Entrepreneurs usually look to family, friends and fools to get money to launch their venture. Given the economic structure and poverty prevalence in Haiti, in my estimation, well over 95% of the entrepreneurs do not have access to family, friends or fools that all together can lend them more than $1,000 to start a business.

Microfinance usually has a ladder system. You borrow between $10- $50 and return the money. Over time they trust you with more in a very calculated ladder system. For most opportunity entrepreneurship initiatives, starting microfinance money is not even enough to buy enough ink to write the idea on paper let alone creating a pilot.

Banks will not lend if you have no cash flow, history, family name, connection or collateral. Since the earthquake, the collateral inventory in Haiti has been significantly reduced.

USAID and grant money are urban legends. For some reason, they all end up doing some training that really add no kick start value to the cycle of opportunity entrepreneurship. Talk to Haitians on the street looking for jobs. They all have 2-7 of these diplomas from these trainings and still cannot create or find a job. Everyone end up with a diploma that is not worth the paper it is printed on.

Business plan competitions help identify great writers and public speakers.The competition is clustered about training (yes more training) and giving a handful of people a check. All of them miss the true value of these competitions. Bringing in key decision makers to give entrepreneurs access to these people ought to be the key components of these event. Instead, they give a check to the better writer and articulator at the end and pat you on the back. No market connection, no pulling strings for the winner to get sales.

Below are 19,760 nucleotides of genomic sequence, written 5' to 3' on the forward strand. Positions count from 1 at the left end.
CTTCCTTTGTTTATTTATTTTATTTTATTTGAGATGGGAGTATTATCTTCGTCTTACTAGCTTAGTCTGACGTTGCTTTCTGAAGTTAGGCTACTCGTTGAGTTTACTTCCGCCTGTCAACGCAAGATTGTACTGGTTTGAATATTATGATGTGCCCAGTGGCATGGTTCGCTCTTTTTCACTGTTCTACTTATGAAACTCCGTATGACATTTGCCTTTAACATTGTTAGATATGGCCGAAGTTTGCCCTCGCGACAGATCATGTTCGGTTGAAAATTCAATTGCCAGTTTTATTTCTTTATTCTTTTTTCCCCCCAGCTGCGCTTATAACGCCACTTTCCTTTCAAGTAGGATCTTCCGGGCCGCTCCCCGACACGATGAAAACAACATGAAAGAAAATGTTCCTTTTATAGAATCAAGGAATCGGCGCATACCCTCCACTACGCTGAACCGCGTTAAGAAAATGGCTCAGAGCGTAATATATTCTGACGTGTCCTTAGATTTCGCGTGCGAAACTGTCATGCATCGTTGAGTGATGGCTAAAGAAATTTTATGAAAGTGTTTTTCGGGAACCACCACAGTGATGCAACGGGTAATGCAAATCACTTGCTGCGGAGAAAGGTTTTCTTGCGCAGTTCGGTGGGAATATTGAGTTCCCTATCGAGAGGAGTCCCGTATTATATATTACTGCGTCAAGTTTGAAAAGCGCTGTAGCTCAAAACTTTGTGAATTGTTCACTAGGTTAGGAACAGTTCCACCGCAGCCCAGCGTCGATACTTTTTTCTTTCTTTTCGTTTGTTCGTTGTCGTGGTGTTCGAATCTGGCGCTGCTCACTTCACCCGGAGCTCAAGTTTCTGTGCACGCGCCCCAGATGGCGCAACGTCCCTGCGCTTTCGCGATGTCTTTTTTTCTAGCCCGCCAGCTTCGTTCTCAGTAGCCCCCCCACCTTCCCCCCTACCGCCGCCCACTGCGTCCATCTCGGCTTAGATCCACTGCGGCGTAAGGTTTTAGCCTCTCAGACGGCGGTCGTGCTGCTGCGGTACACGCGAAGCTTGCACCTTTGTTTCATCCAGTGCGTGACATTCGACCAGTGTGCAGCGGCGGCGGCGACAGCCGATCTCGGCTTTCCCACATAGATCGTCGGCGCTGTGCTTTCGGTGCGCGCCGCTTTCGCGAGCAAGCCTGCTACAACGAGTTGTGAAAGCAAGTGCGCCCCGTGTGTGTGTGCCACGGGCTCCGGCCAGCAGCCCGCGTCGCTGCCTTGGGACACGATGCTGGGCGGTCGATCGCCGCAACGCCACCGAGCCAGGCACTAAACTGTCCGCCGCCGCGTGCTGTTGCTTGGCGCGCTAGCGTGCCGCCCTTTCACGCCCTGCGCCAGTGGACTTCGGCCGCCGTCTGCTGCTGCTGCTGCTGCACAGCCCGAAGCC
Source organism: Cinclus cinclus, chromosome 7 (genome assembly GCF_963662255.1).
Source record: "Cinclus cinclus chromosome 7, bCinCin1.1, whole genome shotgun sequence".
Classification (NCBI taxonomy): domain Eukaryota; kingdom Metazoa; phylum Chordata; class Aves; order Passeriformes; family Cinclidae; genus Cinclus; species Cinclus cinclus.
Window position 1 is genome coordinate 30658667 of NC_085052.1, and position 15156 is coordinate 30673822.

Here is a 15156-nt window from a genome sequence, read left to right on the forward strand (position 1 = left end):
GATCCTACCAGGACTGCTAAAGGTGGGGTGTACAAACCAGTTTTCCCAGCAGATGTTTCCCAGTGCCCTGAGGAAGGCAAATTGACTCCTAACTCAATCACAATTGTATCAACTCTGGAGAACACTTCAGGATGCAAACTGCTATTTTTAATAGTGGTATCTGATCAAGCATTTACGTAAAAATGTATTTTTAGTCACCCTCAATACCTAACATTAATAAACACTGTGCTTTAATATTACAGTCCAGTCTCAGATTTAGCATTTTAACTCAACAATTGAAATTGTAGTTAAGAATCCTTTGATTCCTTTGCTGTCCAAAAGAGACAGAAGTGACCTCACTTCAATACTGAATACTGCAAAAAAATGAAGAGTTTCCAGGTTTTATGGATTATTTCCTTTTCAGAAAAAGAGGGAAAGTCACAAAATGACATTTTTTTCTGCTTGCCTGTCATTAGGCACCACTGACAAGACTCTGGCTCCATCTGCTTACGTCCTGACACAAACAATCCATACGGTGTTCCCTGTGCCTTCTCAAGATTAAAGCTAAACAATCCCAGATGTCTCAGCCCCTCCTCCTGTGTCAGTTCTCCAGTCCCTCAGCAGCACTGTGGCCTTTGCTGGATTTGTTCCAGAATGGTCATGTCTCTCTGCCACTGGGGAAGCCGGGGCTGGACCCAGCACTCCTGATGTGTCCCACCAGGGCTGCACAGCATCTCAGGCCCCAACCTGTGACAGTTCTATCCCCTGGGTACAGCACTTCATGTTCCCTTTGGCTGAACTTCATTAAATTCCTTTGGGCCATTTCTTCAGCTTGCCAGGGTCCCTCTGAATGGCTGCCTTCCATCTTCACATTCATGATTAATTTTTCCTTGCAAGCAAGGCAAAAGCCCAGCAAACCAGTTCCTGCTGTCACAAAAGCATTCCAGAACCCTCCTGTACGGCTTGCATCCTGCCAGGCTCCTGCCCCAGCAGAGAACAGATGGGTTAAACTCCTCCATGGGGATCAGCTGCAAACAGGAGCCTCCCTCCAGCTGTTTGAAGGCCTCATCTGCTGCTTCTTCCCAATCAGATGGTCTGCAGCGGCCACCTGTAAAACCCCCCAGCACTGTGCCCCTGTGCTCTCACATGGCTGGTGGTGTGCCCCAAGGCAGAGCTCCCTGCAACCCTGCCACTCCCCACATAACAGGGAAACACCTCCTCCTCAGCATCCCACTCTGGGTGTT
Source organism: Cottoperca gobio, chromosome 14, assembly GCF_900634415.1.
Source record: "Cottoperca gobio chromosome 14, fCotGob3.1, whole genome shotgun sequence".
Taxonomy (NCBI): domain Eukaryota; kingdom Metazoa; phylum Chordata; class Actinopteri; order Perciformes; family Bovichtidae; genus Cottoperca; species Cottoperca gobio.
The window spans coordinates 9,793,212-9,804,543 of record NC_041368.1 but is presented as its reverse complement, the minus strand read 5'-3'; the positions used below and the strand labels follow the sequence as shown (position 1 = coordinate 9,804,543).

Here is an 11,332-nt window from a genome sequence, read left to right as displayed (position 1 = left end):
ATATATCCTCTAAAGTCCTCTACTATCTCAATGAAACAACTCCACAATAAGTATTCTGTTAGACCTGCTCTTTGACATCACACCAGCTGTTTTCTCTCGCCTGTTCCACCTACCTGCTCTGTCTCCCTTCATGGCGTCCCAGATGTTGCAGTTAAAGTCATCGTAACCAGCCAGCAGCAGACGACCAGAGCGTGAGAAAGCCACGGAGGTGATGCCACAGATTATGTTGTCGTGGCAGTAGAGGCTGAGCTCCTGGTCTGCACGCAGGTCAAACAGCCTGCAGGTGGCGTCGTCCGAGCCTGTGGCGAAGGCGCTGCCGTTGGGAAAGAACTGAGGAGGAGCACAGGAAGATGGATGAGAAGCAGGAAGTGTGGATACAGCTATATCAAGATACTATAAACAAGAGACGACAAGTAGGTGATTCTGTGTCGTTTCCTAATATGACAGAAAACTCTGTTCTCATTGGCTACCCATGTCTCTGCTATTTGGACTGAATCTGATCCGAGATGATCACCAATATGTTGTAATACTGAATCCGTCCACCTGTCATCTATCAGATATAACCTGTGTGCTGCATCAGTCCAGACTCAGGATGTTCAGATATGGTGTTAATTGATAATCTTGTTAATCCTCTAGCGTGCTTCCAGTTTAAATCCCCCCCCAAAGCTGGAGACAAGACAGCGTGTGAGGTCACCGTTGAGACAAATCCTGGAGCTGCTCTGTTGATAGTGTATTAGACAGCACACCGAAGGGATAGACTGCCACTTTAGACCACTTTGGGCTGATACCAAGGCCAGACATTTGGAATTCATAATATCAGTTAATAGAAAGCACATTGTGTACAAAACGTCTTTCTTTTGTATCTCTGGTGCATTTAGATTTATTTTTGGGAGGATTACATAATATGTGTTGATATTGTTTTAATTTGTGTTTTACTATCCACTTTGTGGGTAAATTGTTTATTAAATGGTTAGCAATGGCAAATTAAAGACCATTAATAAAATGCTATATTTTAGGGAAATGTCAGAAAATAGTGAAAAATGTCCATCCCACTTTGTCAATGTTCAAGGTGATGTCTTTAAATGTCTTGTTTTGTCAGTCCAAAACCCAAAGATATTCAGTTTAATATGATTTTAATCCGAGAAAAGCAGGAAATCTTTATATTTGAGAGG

Cost to Register
It cost approximately $4,000 just to register your business in Haiti. If you are an entrepreneur earning minimum wage of $5 per day that would like to incorporate, you would need to work for 3 years and 2 months consecutively and save every dollar earned just to have enough money to incorporate the company. Don’t feel bad for Haiti, there is one other country out of all 183 countries in the world that has it worst than us. The Democratic Republic of Congo has a 5.5 year cost of income per capita ratio. Entrepreneurs would have to save all their money earned for 5.5 years just to incorporate. In comparison, an entrepreneur from Rwanda can easily save all his minimum wage earnings for a period of 17 days and have enough to incorporate his company. Rwanda is ranked #45 out of 183 countries in starting a business. 
Time is a sensitive issue. Opportunity cost does not wait. If the entrepreneur was planning on developing a technology company, by the time the entrepreneur raises the money to incorporate, the technology is probably obsolete.
As a result, very few entrepreneurs formally register.


Time to Register

It takes an average of 105 days to register a company in Haiti. In Jamaica, it takes about 7 days to register. Again we are not the worst; there are 5 other countries out of 183 that take longer than Haiti to process a registration. Nevertheless we always find a way to be at the very bottom of every meaningful list. What this means is that if you are the average entrepreneur that finds out about a last minute opportunity such as a business plan competition that requires you to incorporate, then you lose the opportunity because you have to wait over 3 months to register. This is the same for an investment pitch opportunity.